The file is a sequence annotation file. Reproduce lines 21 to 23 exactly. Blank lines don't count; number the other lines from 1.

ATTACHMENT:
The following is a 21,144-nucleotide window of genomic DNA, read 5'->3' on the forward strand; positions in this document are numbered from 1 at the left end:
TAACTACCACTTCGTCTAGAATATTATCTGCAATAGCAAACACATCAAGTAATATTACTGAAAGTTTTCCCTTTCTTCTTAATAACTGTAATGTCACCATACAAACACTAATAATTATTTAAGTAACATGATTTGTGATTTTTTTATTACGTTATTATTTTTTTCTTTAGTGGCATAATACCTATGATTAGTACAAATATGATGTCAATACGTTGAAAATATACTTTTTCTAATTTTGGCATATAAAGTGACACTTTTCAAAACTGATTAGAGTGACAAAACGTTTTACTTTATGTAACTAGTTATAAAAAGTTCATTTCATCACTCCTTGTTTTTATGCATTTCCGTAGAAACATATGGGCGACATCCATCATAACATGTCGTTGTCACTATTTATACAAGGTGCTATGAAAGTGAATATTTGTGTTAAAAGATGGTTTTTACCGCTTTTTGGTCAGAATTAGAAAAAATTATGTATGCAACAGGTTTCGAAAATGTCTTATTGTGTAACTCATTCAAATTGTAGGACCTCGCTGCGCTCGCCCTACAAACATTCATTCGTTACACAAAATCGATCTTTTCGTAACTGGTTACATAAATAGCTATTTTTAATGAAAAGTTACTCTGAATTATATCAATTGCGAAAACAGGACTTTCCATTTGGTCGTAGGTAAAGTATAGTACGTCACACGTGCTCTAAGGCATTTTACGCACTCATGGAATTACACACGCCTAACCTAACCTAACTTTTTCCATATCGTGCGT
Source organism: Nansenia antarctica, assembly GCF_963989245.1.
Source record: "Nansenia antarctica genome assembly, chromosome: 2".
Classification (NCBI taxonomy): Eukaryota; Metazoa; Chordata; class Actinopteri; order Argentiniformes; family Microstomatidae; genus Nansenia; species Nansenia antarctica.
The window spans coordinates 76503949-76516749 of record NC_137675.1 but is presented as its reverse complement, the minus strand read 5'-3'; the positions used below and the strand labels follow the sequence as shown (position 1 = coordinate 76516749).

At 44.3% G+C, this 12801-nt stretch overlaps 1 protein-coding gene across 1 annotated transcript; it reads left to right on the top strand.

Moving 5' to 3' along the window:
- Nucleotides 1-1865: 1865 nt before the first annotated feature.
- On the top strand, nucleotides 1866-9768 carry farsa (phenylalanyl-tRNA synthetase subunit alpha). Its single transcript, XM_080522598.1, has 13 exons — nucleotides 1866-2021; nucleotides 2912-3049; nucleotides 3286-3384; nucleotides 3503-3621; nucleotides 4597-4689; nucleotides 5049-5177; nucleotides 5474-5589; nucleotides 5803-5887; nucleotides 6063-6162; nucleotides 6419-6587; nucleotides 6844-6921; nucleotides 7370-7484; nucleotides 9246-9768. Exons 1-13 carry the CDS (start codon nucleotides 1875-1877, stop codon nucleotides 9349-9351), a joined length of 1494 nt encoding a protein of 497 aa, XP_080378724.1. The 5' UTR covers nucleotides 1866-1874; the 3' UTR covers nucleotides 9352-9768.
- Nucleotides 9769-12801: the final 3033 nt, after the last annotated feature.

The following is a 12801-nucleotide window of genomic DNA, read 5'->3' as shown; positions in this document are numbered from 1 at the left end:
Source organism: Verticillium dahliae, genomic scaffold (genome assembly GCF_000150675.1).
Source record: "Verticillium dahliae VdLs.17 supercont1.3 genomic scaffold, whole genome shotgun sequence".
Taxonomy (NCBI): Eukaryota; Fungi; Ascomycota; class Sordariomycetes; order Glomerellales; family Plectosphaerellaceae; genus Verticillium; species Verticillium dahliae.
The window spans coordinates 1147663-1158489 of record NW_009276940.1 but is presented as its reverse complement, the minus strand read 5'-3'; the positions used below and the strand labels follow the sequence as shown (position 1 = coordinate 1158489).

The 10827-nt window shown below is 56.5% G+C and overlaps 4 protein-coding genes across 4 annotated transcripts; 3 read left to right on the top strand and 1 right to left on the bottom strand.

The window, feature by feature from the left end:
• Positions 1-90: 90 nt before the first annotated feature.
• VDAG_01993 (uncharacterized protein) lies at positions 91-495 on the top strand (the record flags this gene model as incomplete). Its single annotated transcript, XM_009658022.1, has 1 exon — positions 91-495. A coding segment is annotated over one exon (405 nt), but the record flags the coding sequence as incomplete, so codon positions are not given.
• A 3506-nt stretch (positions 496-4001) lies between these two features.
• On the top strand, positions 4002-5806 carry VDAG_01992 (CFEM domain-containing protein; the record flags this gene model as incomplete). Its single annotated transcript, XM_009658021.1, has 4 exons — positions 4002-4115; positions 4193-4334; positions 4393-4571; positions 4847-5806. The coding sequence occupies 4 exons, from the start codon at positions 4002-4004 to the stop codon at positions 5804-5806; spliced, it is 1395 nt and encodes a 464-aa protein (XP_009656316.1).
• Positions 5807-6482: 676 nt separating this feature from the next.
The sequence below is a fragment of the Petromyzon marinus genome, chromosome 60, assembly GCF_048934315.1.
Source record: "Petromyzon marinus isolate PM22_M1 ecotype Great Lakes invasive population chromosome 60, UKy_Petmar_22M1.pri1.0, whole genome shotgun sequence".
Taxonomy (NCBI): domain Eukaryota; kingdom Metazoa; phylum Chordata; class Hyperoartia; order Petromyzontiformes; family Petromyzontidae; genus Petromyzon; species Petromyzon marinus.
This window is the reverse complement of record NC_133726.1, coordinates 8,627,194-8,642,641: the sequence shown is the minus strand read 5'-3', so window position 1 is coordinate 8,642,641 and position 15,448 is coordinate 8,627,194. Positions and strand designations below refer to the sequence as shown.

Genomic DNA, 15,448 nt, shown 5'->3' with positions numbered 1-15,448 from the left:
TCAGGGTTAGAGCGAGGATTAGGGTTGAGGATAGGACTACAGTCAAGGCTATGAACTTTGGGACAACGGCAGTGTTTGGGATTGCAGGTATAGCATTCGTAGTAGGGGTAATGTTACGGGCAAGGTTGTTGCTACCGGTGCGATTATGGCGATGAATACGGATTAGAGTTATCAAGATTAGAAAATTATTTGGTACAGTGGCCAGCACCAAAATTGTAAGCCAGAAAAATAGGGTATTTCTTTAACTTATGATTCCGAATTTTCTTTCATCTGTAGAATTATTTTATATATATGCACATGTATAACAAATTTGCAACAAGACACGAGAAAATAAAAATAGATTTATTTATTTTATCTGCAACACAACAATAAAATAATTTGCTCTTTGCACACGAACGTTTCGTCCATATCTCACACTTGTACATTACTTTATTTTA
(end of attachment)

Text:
• A 3506-nt stretch (positions 496-4001) lies between these two features.
• On the top strand, positions 4002-5806 carry VDAG_01992 (CFEM domain-containing protein; the record flags this gene model as incomplete). Its single annotated transcript, XM_009658021.1, has 4 exons — positions 4002-4115; positions 4193-4334; positions 4393-4571; positions 4847-5806. The coding sequence occupies 4 exons, from the start codon at positions 4002-4004 to the stop codon at positions 5804-5806; spliced, it is 1395 nt and encodes a 464-aa protein (XP_009656316.1).
• Positions 5807-6482: 676 nt separating this feature from the next.